5. Lonely times and too much time to think. Any problem in your life will be 190% overexamined if you work from home. Fight with your spouse? They get to go to work but you get you sit around all day and stew in it. Worried about something? Feel free to doom-loop all day as you sit in your home office and try to get some work done. The struggle is real here and that is why therapy is real too.

Long story short, I’m mostly happy with the setup now but I do sometimes wonder about what it would be like to work in an office again. I DID have a dream last week that I took a new job in an office and I woke up crying so that might be a clue as to how I really feel about it. Working from home will be really amazing when I have a baby so I look forward to having flexibility in that situation. What I DO know is that I will probably watch Lemonade again tomorrow and for that I’m not sorry.

 

 

 

Self Work!

I know I’m over month late on this, but I still can’t believe its 2016! 2015 was a pretty good year. I spent time in Honduras and Anguilla, I got a promotion that I had been coveting at work, my sister got married. I also spent a lot of time in 2015 (cliche alert) working on myself!

Some people already know this about me but I am a worrier. I will worry about any and every situation and then make my husband pep talk me back into reality. I can doom loop (when you take one bad thing that happens and create a full scenario of terrible awful things that are going to happen as a result) for hours. I get anxiety, I overthink situations, I am not good with change, and sometimes its very hard for me to see the many good things in my life. I think everyone struggles with these feelings from time to time but for me, it can be a moment-ruiner if I don’t take some time to do a little self work.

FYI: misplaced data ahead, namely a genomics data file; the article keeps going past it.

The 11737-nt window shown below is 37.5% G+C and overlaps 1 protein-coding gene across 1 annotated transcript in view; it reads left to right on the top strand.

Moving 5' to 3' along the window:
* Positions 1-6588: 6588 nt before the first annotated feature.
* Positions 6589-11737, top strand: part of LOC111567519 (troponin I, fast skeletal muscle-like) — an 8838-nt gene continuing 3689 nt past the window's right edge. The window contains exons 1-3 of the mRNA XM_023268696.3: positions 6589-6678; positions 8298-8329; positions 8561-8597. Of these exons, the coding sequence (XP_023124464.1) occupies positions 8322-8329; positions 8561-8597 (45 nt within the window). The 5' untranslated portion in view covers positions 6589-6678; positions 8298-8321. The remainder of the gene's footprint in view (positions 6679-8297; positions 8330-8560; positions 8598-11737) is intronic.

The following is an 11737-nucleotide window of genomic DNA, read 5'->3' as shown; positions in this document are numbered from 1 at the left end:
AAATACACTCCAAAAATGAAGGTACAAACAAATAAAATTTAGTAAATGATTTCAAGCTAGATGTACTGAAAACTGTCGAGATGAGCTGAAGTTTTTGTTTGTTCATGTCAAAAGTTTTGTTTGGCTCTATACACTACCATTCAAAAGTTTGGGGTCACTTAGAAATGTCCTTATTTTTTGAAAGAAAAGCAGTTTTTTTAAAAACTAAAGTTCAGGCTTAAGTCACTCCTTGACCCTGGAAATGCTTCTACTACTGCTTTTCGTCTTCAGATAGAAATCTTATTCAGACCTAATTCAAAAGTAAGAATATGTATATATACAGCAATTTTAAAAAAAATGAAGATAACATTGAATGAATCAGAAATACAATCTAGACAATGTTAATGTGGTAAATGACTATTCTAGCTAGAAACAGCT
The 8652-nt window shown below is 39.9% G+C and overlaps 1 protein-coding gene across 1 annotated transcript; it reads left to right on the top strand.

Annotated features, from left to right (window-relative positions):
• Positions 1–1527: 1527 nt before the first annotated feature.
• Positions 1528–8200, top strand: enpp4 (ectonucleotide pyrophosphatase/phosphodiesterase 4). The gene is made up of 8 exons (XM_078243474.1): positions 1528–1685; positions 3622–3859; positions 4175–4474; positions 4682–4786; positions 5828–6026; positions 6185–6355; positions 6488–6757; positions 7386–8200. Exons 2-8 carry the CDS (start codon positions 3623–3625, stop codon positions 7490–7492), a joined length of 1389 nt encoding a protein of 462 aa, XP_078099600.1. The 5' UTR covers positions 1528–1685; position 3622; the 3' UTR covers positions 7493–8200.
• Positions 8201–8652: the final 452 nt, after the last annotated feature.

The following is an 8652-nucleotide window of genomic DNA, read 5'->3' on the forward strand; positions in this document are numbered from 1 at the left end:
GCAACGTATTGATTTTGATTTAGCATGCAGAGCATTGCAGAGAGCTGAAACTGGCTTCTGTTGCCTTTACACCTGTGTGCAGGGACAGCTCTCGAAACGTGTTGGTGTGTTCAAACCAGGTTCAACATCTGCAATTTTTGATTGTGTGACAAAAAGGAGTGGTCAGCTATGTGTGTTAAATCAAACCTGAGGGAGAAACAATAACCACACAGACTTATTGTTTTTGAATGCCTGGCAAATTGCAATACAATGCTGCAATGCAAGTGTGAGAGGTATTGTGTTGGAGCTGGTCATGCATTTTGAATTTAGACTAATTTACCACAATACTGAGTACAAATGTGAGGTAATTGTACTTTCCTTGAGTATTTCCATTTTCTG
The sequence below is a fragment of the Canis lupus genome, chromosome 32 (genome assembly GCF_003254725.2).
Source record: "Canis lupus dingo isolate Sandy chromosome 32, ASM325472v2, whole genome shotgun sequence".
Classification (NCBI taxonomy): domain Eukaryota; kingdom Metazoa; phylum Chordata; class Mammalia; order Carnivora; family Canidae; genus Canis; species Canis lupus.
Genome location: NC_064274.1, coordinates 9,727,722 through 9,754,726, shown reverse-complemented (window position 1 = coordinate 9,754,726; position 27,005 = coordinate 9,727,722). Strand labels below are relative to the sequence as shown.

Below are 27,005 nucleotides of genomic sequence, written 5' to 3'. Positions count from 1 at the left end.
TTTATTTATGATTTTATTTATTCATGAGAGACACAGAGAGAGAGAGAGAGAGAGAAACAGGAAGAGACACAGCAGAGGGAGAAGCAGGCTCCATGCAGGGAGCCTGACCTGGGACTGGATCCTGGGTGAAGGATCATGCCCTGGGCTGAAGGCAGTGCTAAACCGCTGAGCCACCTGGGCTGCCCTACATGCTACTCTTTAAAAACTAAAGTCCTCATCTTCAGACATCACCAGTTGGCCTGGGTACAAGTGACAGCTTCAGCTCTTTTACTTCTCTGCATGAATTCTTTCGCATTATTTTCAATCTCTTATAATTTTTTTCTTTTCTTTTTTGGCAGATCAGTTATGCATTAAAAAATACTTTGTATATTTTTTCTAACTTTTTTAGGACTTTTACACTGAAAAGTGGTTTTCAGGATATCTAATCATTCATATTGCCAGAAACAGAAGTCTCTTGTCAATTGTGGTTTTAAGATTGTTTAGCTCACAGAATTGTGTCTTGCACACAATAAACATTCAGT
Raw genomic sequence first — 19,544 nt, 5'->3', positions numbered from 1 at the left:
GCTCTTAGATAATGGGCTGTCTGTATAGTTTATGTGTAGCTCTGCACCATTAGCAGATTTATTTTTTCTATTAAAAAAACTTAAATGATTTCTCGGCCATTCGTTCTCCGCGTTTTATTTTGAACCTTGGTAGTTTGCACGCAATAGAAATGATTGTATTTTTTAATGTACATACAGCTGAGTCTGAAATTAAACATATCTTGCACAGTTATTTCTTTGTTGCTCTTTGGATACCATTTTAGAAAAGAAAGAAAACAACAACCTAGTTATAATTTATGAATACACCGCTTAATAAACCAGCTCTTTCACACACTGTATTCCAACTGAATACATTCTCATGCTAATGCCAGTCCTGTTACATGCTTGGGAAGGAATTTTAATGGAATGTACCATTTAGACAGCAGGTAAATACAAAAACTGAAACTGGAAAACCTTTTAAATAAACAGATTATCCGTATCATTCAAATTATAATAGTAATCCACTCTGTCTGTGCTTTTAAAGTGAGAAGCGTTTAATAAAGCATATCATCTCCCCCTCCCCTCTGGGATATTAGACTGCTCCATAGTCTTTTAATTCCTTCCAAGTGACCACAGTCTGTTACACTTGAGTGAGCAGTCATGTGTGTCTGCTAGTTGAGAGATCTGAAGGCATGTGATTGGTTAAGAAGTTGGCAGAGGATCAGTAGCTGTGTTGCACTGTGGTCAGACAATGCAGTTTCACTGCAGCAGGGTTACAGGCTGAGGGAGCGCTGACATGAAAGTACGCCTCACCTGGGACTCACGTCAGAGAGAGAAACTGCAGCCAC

If there is one thing I have learned about myself in the past few years its that I have to have a therapeutic outlet in my life. Its best for me, definitely best for my husband, and best for my emotional well being. Plus, I really enjoy having a dedicated time with a trusted person for me to work through a few of the bigger things on my emotional plate. My therapist recently moved to Portland and after I cried for an hour when she told me I realized it was a great time to take stock of what I need/what I get from therapy. I also just really love talkin’ about myself.

Along with going to therapy, I also use meditations and exercise to keep myself sane. I used to think about meditating and envisioned someone humming sitting crossed legged on a mountain top – but meditation can be practiced wherever you feel most comfortable. I am very hard on myself and meditating allows me to give myself a little break. It’s also an amazing way to keep things in perspective by realizing that a feeling is not a reality. This site has a lot of great meditations that take anywhere from 5 to 20 minutes to complete. Mindful self-compassion for everyone!

Because I’ve been killing it in the self work front, my marriage has been changing a lot as well. Historically, Eric has been the sane to my crazy (see aforementioned ‘pep talks’) and I’ve realized that isn’t really fair to me or to him. He needs to feel like he can be stressed or sad or mad – and know he can count on me and I won’t fly off the handle. I also need to trust that he can work through any issues without me meddling and trying to manage situations and his reactions. 2015 was very much a reset year for our marriage – and we did a ton of amazing work that we would have been harder to do if we put it off or did it after we had kids.